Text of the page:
Sentinel Poetry (Online) #56 ISSN 1479-425X


Editor-in-Chief: Amatoritsero Ede

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Ron Cervero began writing poetry in the late 80's when he worked in the TV & film industry in Los Angeles, CA.  :His work has appeared in American Writers Poetry League, Other Voices International , Scream of the Buddha Magazine, Poetry Life & Times-Sheffield, Flask Review and more. He is also the editor of Lost Beat Poetry. His first book is called "Cranial Speedway."


Ogaga Ifowodo, a lawyer, holds an MFA from Cornell University, New York, USA. He has published Homeland & Other Poems, which in manuscript won the 1993 Association of Nigerian Authors (ana) poetry prize; Madiba, winner of the 2003 ana/Cadbury poetry prize; The Oil Lamp, winner of the 2003 ana/nddc Gabriel Okara poetry prize, and Homeland, a German-English selection of his poems. He worked for eight years with the Civil Liberties Organisation, Nigeria’s premier human rights group, and between 1997 and 1998 was held under preventive detention by the then military regime of Nigeria; a memoir of his prison experience, excerpts from which have been featured in Gathering Seaweed: African Prison Writing (ed. Jack Mapanje), the British Council and Granta’s New Writing 14, and in Nigeria’s Vanguard newspaper, is in progress. His poems have been widely published in anthologies and magazines, including Step Into a World: A Global Anthology of the New Black Literature, The Times Literary Supplement, The Massachusetts Review, The Dalhousie Review, Atlanta Review, Poetry International, Mantis, Drumvoices Revue, among others. In 1998, he was named recipient of the pen USA Barbara Goldsmith Freedom-to-Write Award and of the Poets of All Nations (Netherlands) “Free Word” Award. He is an honorary member of the pen centres of the USA, Canada and Germany and a fellow of the Iowa Writing Program. He is currently concluding a doctorate in English at Cornell.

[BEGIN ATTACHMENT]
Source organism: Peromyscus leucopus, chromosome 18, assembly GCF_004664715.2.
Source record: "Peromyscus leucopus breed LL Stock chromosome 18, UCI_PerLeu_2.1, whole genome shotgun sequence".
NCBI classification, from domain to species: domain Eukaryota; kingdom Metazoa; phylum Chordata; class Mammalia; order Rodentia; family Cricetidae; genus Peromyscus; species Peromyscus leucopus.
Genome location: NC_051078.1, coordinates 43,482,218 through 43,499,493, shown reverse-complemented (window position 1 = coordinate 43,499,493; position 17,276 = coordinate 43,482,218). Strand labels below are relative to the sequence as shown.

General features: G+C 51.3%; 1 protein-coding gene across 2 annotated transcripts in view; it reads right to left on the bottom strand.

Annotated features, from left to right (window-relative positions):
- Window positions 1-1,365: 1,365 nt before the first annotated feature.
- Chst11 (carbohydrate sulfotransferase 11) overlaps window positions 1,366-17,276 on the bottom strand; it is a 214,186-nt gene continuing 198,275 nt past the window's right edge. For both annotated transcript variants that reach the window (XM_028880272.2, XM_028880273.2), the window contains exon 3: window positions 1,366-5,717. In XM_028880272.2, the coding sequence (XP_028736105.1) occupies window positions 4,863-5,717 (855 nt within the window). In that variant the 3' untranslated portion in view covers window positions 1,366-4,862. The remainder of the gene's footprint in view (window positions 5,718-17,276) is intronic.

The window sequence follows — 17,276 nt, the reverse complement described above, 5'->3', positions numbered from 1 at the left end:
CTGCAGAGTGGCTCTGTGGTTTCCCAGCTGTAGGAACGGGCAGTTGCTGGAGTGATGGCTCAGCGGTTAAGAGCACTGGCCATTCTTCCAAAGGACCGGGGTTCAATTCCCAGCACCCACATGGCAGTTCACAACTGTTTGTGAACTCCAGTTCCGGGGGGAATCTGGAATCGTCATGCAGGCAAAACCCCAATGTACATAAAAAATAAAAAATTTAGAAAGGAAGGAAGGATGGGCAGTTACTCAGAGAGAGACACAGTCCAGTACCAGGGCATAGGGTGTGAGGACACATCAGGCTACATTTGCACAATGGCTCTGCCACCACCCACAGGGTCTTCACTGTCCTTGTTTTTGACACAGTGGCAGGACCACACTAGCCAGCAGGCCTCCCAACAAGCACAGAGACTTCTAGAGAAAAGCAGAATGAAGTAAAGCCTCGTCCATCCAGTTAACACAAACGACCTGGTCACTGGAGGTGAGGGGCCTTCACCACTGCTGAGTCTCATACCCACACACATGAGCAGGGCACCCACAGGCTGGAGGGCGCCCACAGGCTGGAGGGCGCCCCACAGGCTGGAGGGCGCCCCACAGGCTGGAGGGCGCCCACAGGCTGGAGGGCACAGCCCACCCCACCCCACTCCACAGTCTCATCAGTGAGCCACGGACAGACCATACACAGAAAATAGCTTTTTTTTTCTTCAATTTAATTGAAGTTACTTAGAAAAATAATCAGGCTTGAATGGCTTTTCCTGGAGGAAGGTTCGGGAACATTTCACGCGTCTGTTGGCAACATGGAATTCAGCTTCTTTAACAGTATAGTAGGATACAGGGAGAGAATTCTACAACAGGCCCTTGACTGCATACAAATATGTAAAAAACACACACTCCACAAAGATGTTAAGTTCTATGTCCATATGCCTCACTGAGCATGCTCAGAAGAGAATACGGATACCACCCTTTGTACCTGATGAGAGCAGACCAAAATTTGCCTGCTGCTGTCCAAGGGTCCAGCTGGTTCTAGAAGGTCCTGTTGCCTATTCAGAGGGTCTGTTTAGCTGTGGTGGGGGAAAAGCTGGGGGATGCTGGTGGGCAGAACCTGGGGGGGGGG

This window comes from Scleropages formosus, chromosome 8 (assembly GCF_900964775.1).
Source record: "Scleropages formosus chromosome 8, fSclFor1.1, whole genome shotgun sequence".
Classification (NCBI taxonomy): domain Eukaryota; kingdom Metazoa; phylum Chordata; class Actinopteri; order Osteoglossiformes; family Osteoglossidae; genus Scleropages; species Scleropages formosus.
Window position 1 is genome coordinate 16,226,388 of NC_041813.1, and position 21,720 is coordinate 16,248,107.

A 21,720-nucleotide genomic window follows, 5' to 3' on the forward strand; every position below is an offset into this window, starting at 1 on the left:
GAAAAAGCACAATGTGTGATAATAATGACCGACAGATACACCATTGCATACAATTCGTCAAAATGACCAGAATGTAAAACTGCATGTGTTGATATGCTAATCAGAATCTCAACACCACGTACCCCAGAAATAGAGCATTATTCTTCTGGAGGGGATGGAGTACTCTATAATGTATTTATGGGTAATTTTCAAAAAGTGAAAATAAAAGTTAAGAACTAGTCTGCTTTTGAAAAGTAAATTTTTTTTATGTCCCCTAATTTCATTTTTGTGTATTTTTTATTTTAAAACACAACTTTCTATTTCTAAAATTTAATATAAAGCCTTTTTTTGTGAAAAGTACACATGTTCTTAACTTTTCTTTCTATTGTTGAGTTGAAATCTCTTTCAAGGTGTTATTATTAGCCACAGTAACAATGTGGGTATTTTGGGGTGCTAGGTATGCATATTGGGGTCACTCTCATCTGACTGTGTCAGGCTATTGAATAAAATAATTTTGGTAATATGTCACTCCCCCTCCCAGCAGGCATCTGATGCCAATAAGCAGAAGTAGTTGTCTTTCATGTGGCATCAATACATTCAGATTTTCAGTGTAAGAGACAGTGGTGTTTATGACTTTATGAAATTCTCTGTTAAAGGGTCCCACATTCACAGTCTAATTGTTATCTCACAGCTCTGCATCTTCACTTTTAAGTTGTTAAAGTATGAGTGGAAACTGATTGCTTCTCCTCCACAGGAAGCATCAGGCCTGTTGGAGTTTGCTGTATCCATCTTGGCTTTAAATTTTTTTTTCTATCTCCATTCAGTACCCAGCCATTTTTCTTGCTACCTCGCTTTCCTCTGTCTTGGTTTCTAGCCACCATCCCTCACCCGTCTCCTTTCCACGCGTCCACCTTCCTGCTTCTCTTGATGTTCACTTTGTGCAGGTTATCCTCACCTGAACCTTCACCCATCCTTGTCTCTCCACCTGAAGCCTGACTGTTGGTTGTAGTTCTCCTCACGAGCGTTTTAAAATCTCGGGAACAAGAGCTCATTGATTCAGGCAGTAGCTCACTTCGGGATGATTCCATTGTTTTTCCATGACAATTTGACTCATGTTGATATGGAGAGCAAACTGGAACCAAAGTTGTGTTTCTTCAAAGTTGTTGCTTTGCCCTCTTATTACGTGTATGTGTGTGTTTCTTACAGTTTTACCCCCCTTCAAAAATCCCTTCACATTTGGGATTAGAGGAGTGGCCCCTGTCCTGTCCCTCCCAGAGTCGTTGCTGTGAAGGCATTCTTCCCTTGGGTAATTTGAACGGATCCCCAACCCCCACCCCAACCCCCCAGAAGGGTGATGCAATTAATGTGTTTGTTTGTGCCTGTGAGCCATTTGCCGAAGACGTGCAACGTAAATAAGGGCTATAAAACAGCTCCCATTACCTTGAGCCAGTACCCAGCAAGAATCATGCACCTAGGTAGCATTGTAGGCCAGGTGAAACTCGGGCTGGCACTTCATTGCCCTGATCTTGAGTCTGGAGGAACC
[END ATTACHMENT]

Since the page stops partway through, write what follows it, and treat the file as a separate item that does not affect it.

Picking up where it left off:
Daniel Godston teaches, writes, and creates music in Chicago. His poetry and fiction have appeared in Chase Park, Versal, Drunken Boat, 580 Split, Kyoto Journal, Eratica, California Quarterly, after hours, and other print publications and online journals, and his nonfiction has appeared in print and websites such as Teaching Artist Journal, Afropop Worldwide, and The Jazz Institute of Chicago’s JazzGram. His poem “Mask to Skin to Blood to Heart to Bone and Back” was nominated by the editors of 580 Split for the Pushcart Prize. He is also the founder of the Chicago Calling Arts Festival.

Hyon Jong Chong graduating from the Philosophy Department of Yonsei University, he worked as a journalist, and spent six months at the Iowa International Writer's Workshop in 1974. His poetry debut came in 1965 when he was introduced in the review Modern Literature. He is at present a professor at Yonsei University. His work is known for its abstract, philosophical and stable symbolic analysis of the material world and its relation to thought. He is renowned as an innovative influence in contemporary Korean poetry. He has published a number of poetry collections, including The Dreams of Things (1972), Festival of Suffering (1974), I Am Uncle Star (1978), Like a Falling but Rebounding Ball (1984, I Don't Have Much Time To Love (1989), A Flower (1992) and Trees in the World (1995). He received the Korean Literature Writer Prize in 1978.




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